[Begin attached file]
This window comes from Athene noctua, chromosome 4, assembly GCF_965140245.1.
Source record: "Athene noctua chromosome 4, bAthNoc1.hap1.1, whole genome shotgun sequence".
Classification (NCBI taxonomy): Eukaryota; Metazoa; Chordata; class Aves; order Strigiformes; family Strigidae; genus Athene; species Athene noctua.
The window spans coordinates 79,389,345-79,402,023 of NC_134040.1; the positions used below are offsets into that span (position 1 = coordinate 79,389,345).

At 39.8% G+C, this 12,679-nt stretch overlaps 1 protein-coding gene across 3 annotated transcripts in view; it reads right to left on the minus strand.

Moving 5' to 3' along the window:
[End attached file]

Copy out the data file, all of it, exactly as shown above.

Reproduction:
This window comes from Athene noctua, chromosome 4, assembly GCF_965140245.1.
Source record: "Athene noctua chromosome 4, bAthNoc1.hap1.1, whole genome shotgun sequence".
Classification (NCBI taxonomy): Eukaryota; Metazoa; Chordata; class Aves; order Strigiformes; family Strigidae; genus Athene; species Athene noctua.
The window spans coordinates 79,389,345-79,402,023 of NC_134040.1; the positions used below are offsets into that span (position 1 = coordinate 79,389,345).

At 39.8% G+C, this 12,679-nt stretch overlaps 1 protein-coding gene across 3 annotated transcripts in view; it reads right to left on the minus strand.

Moving 5' to 3' along the window: